With vast regions of Australia requiring a range of 600 miles simply to get there and back, additional fuel is a must. The Long Ranger has been making auxiliary tanks in Australia for decades, and their 18.5-gallon (70-liter) tank designed for the Gladiator directly bolts to the frame. Now with a total capacity of 40 gallons (153 liters), the dual filler neck allows for filling either tank at any time.

Striking a kangaroo on a long journey around Australia is pretty much guaranteed, so the addition of a strong steel bumper with radiator protection was a must. Over the years, I’ve relied on a winch to save me from my own bad decisions enough times to consider it mandatory, and tucking it into the AEV bumper keeps it out of sight. Spotting roos early is the best way to avoid them, so I’m adding LED driving lights and a lightbar to augment the factory LED headlights.

Living Systems

Nothing was more essential in Africa than access to safe drinking water, and I was sure the same would be true in Australia, so I designed a new and improved water system, this time mounted in the bed of the Gladiator. At its heart is a 14.5-gallon (55-liter) tank straddling a wheel well, connected by a 12-volt water pump to a carbon filter to provide pressurized drinking water and a shower.

Dual batteries have long been a staple of overland vehicles, and while the old-school solenoid arrangement I had in Africa worked well enough, it was high time I modernized. At the center of my 21st-century setup is an efficient all-in-one DC-DC charger and MPPT solar charge controller. Paired with a lightweight 100-watt solar panel, the system charges a 50Ah lithium battery that is half the size and weight of comparable AGM batteries. With the ability to prioritize solar charging over adding load to the alternator and using solar to trickle charge the starter battery when the aux battery is full, this system really does it all.


Rather than building interior living space, I opted to maximize outdoor living space in the form of a Rhino-Rack 270-degree Batwing awning with multiple zip-on walls. The idyllic weather and lack of safety concerns mean I’m excited to spend my days outside, taking in the expansive views rather than being cooped up in a tiny living space. Rain and flies will be a challenge, and while the route I have planned ensures the former should be rare, I’m under no delusions about the latter, which drive many to the brink of insanity with their incessant need to get up close and personal.

Preparing and cooking meals is a huge part of my travels, and I’m always looking to improve food and kitchen storage to increase convenience. Designed specifically for the bed of a pickup, the latest offering from Overland Kitchen integrates a large fridge, ample storage, food-prep area, and two-burner stove into a single stainless steel drawer. The addition of a hardwood cutting board creates a massive workstation that makes meal prep quick and easy.


The Build

Anticipating Covid-related shipping delays, I began ordering parts six months prior to my arrival in Australia, optimistically hoping to complete the build in only two months. Dad’s shed was the perfect workshop, and I couldn’t help smiling at his rusty tools that were already old when I was a child.

Feeling timid about working on the first new vehicle I’d ever bought, I jumped straight into the deep end. I drilled holes in the roof on day one to mount the sturdy Rhino-Rack Backbone system, and on day two, I took to the hood with a grinder to mount the snorkel.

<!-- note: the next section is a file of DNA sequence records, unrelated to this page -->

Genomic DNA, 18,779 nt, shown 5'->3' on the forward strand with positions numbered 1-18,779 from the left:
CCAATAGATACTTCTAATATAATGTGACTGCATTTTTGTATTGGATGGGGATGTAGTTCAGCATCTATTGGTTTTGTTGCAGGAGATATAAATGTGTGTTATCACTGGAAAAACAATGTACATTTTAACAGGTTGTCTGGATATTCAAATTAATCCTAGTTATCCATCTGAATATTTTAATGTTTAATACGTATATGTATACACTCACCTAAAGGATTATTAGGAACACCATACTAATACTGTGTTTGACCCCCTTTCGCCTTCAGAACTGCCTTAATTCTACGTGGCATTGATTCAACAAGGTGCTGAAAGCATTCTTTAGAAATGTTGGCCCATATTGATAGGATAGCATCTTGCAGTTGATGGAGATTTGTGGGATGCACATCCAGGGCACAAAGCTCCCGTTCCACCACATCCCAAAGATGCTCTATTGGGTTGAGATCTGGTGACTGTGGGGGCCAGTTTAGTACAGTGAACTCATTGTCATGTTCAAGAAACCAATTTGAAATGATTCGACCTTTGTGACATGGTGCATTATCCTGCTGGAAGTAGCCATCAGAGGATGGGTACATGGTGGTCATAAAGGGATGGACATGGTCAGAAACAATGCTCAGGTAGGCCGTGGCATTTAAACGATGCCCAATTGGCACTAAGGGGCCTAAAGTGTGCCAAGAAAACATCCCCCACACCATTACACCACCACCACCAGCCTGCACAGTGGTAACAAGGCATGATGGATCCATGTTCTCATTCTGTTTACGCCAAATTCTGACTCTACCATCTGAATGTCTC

As the weeks turned into months, Dad and I worked days, building and problem-solving as we went, before cooking meals in the evening and catching up on our many years apart. My Australian citizenship was on shaky ground when I hesitated over Vegemite, though it didn’t take long before I returned to my long-buried roots.

Working long hours, Dad and I slowly transferred the massive pile of boxes onto the Jeep, though, of course, the two-month timeline was laughably optimistic. Four months later, we were still working away while waiting on the last of the parts to arrive from the US.


2021 Jeep Gladiator Rubicon: Final Product

In every way, this Gladiator has become the evolution of the Wrangler I designed and built for Africa. The water system, power and solar, and storage and kitchen are all tremendous improvements on functional and reliable designs that already worked well. Turning wrenches with my Dad was equal parts enjoyment and frustration, just as I hoped and knew it would be, and my brother Mike even made a late appearance to claim the glory of completing the final pieces. I’m immensely happy this project became a family effort, and now I can’t look at the Gladiator without thinking of the time we shared.

After exploring the far corners of the globe across four continents, I’m excited to explore my birth country, a place I hardly know.



2021 Jeep Gladiator Rubicon


3.6-liter V6 gas engine
8-speed automatic

Suspension and Drive

AEV 2.5-inch DualSport RT suspension and heavy load springs
AEV steering damper
Factory 4.10 diff ratios, locking differentials, low-range transfer case

Wheels and Tires

Yokohama X-AT tires, 285/70R17
Mopar steel wheels

Recovery and Armor

AEV EX front bumper and skid plate
Warn Zeon 10-S winch with synthetic line
AEV snorkel with dust pre-filter
MaxTrax MKII recovery boards


The Long Ranger 18.5-gallon auxiliary fuel tank
14.5-gallon drinking water tank, filtration, pump
Lightforce Venom LED driving lights and 20-inch lightbar
Overland Kitchen truck bed Expedition Kitchen
Coleman two-burner, dual-fuel stove
Dometic 55IM fridge
Renogy DC/DC, MPPT solar charge controller
Renogy 100-watt lightweight solar panel
Renogy 50Ah lithium battery
Rhino-Rack Backbone, Pioneer Platform rack
Rhino-Rack Batwing 270-degree awning
ARB air compressor
Custom canvas canopy

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Read more: Old Versus New: A Real-World Perspective

Dan Grec is an adventurer, snowboarder and photographer based in Whitehorse, Yukon, Canada. Growing up in Australia gave Dan a passion for travel and exploration, and years of family road trips around the continent re-enforced that passion. In 2011 Dan set out in his Jeep Wrangler and drove 40,000miles from Alaska to Argentina, passing through some 16 countries over 22 months. You can connect with Dan, and learn more about his developing adventures at: The Road Chose Me